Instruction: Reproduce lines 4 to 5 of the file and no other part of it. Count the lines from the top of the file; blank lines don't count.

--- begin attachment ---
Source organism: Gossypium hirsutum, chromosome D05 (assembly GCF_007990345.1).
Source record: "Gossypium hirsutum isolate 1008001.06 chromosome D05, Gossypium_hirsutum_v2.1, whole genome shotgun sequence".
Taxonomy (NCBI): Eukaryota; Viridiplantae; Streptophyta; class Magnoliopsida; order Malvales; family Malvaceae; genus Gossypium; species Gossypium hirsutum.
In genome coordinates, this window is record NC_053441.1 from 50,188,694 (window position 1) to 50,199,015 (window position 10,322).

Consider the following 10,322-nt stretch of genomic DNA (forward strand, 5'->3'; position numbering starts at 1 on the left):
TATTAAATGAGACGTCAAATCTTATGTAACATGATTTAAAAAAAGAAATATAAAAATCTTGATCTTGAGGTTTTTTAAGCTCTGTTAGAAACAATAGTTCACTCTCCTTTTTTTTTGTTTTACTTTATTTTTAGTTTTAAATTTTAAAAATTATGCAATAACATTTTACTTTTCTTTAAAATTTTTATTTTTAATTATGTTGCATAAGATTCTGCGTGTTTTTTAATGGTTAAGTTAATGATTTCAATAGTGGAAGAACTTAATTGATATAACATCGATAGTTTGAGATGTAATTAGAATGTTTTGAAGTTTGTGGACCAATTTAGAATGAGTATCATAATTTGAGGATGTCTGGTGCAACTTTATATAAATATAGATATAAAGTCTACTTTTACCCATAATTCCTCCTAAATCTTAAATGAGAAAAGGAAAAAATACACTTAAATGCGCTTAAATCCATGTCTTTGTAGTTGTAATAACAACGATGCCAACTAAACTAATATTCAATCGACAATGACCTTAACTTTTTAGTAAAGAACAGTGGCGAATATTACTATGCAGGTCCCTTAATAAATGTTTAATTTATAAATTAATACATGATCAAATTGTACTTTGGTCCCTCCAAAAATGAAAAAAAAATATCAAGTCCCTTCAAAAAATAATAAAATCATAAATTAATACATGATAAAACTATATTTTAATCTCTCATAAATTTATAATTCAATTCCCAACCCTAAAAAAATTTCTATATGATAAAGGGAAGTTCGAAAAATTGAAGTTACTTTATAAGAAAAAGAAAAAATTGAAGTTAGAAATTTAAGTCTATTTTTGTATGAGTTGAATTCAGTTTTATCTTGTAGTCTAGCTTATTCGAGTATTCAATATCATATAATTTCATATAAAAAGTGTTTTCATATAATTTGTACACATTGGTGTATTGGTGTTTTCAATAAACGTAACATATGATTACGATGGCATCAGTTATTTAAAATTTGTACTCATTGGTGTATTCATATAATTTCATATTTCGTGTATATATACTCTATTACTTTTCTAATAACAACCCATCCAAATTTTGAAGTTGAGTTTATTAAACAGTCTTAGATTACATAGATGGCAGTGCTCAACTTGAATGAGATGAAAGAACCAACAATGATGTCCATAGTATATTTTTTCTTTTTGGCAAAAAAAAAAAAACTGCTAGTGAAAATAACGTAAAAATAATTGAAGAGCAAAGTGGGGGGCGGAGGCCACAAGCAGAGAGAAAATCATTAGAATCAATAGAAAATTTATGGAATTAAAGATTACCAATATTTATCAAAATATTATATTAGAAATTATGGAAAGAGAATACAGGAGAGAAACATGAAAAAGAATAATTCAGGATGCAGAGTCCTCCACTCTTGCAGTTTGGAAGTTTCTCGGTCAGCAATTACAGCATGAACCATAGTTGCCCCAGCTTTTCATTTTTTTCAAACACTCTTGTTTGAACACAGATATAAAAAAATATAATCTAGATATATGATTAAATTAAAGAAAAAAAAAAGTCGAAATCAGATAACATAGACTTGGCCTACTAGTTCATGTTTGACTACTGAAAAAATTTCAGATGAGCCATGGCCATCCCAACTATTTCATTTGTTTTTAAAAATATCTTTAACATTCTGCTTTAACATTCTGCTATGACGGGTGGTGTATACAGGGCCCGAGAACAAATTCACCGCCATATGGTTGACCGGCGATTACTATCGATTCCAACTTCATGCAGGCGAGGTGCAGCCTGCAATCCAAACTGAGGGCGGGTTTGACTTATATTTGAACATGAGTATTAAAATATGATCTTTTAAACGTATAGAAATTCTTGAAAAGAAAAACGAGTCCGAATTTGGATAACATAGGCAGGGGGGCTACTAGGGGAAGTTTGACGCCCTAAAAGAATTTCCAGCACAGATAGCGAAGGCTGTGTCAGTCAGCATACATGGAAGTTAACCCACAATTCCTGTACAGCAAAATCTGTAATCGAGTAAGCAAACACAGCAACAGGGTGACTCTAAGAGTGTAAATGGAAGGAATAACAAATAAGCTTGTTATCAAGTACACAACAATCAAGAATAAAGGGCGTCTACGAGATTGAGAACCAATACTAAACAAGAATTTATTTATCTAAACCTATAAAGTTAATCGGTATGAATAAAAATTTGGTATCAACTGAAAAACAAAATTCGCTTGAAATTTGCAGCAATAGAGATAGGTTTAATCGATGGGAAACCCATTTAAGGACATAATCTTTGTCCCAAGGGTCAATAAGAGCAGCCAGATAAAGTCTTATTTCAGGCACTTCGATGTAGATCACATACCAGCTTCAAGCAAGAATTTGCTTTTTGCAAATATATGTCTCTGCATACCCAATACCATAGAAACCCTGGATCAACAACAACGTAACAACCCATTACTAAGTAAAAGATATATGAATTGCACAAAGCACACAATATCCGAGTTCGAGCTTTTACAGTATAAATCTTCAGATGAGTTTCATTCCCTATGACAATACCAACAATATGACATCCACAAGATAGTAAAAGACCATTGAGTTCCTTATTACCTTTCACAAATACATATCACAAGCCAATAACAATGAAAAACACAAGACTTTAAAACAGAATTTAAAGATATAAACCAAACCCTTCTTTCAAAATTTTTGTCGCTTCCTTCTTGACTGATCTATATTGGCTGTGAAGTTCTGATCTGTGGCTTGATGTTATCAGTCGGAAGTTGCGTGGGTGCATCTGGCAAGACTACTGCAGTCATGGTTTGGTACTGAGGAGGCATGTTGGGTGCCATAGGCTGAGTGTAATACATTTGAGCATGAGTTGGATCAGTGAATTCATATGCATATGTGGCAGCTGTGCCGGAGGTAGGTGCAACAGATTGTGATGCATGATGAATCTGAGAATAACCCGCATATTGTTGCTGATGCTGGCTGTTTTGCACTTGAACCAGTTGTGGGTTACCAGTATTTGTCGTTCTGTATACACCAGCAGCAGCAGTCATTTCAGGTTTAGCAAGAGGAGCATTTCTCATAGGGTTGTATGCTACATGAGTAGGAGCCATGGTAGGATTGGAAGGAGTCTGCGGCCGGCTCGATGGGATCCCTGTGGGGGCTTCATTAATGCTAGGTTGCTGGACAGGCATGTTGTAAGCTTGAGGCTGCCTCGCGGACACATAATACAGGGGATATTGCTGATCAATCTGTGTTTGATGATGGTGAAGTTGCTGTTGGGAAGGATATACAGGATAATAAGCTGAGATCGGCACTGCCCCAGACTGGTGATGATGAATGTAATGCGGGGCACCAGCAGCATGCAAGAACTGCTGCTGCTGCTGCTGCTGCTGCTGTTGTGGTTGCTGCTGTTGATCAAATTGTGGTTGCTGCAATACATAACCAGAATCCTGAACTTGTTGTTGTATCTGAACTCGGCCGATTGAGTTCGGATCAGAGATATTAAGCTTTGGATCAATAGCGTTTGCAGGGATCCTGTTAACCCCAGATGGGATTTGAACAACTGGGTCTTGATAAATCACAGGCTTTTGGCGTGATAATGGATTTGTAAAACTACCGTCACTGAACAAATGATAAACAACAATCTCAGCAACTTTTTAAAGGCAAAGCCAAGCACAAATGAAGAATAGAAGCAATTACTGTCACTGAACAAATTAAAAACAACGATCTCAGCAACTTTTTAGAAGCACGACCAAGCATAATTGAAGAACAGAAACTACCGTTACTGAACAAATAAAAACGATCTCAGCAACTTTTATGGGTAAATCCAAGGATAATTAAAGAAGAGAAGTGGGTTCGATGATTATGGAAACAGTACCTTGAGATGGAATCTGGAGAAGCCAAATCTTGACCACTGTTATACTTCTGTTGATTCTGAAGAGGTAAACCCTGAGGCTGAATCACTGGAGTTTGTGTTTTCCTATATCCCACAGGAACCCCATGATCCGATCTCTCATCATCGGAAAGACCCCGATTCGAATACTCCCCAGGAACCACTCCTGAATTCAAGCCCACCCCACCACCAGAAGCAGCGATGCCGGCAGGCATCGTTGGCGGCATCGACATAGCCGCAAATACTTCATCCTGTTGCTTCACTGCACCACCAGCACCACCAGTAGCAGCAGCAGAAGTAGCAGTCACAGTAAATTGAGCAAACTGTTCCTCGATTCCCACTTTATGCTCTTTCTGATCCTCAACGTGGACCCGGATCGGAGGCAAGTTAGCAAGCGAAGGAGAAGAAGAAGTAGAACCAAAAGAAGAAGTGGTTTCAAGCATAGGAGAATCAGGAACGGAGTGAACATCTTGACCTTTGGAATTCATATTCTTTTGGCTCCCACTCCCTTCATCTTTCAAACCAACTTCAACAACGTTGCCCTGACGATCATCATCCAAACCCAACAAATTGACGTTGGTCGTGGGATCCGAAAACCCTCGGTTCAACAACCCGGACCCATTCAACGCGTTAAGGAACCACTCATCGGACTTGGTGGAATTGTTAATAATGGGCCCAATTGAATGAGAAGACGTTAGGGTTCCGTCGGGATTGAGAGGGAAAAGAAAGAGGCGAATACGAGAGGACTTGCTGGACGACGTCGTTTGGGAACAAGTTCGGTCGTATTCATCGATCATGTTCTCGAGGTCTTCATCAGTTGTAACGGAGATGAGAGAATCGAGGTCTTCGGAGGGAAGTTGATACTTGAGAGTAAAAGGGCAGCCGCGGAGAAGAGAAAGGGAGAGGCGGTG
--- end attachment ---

In genome coordinates, this window is record NC_053441.1 from 50,188,694 (window position 1) to 50,199,015 (window position 10,322).

Consider the following 10,322-nt stretch of genomic DNA (forward strand, 5'->3'; position numbering starts at 1 on the left):